The figure variously known as Kyhirraeth, Cyhoeraeth or Cyhyraeth is a banshee-like figure in the Welsh tradition. Here are two accounts of this spirit from the eighteenth and nineteenth centuries:
That is a doleful disagreeable sound heard before the deaths of many, and most apt to be heard before foul weather: the voice resembles the groaning of sick persons who are to die; heard at first at a distance, then comes nearer, and at last near at hand; so that it is a three-fold warning of death – the king of terrors. It begins strong and louder than a sick man can make, the second cry is lower, but not less doleful, rather more so; the third yet lower and soft, like the groaning of a sick man, almost spent and dying; so that the person well remembering the voice, and coming to the sick man’s bed who is to die, shall hear his groans exactly alike, which is amazing evidence of the spirit’s foreknowledge. Sometimes when it cries very loud it bears a resemblance of one crying who is troubled with a stitch. If it meets any hindrance in the way it seems to groan louder.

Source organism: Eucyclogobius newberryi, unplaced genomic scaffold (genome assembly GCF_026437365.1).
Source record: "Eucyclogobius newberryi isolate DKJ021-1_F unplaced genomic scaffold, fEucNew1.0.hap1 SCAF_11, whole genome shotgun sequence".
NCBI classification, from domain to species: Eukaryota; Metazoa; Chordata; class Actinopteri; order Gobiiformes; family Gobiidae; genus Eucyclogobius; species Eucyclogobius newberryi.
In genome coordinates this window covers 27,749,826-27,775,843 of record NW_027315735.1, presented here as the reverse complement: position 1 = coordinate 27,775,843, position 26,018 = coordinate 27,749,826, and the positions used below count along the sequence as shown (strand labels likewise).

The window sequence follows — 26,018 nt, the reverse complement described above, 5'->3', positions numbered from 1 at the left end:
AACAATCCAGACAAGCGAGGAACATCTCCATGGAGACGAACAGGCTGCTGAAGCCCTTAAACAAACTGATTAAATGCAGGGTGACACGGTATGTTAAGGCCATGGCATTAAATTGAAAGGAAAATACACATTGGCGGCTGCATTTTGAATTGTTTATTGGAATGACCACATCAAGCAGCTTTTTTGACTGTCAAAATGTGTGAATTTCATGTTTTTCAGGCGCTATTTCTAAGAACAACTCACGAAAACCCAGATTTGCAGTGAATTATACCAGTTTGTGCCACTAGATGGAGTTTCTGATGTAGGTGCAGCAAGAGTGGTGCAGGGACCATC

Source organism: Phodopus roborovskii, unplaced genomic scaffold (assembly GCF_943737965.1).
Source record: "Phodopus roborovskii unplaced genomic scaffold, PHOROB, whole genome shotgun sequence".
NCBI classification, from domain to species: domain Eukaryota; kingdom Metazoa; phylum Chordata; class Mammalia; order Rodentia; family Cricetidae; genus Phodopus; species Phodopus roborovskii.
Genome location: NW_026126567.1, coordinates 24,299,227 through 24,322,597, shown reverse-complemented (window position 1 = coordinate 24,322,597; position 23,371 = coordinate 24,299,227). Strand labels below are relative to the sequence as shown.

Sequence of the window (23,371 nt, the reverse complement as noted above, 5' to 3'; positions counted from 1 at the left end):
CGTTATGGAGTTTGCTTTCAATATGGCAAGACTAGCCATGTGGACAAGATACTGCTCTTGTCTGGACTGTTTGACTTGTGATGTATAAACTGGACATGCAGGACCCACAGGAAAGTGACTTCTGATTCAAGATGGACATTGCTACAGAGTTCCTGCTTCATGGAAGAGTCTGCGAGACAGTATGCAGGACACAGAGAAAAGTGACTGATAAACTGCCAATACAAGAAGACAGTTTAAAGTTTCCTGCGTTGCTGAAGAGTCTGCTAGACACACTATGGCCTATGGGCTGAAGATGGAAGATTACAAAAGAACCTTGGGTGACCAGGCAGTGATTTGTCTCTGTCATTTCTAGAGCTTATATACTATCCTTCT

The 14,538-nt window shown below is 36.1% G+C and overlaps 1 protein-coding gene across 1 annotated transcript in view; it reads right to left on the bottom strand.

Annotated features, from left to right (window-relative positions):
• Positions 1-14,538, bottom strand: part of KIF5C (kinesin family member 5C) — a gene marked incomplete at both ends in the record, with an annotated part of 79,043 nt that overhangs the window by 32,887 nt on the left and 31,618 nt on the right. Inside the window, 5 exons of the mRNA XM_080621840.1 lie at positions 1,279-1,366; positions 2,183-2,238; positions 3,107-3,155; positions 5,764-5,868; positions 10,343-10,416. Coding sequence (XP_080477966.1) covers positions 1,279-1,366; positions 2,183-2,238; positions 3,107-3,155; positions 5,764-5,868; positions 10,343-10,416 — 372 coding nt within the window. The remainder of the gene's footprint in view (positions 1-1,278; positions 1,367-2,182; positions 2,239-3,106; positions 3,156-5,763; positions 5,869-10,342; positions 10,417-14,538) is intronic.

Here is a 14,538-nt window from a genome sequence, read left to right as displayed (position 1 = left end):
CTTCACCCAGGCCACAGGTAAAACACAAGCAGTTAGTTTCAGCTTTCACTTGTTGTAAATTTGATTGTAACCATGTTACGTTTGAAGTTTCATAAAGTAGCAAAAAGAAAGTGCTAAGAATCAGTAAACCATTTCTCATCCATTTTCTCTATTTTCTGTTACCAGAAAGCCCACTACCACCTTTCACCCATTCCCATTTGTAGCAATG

told by Joshua Coslet to Edmund Jones (1702-1793)
There was a peculiar species of ghosts, denominated as Cyhoeraeth, and deemed the most horrible of supernatural beings. The following is a description of it. A being with dishevelled hair, long, black teeth, long lank withered arms; its shriek is described as having such an effect as literally to freeze the blood in the veins of those who heard it, and was never uttered except when the ghost came to a cross road, or went by some water, which (if female) she splashed with her hands making at the same time the most doleful sounds, and exclaiming ‘O! O! fy ngwr, fy ngwr’ (my husband, my husband) or (if male) ‘fy ngwraig, fy ngwraig’ (my wife, my wife) or ‘fy mhlentyn, fy mhlentyn, fy mhlentyn bach’ (my child, my child, my little child’.
Cambrian Superstitions W, Chetwynd-Hayes (1831)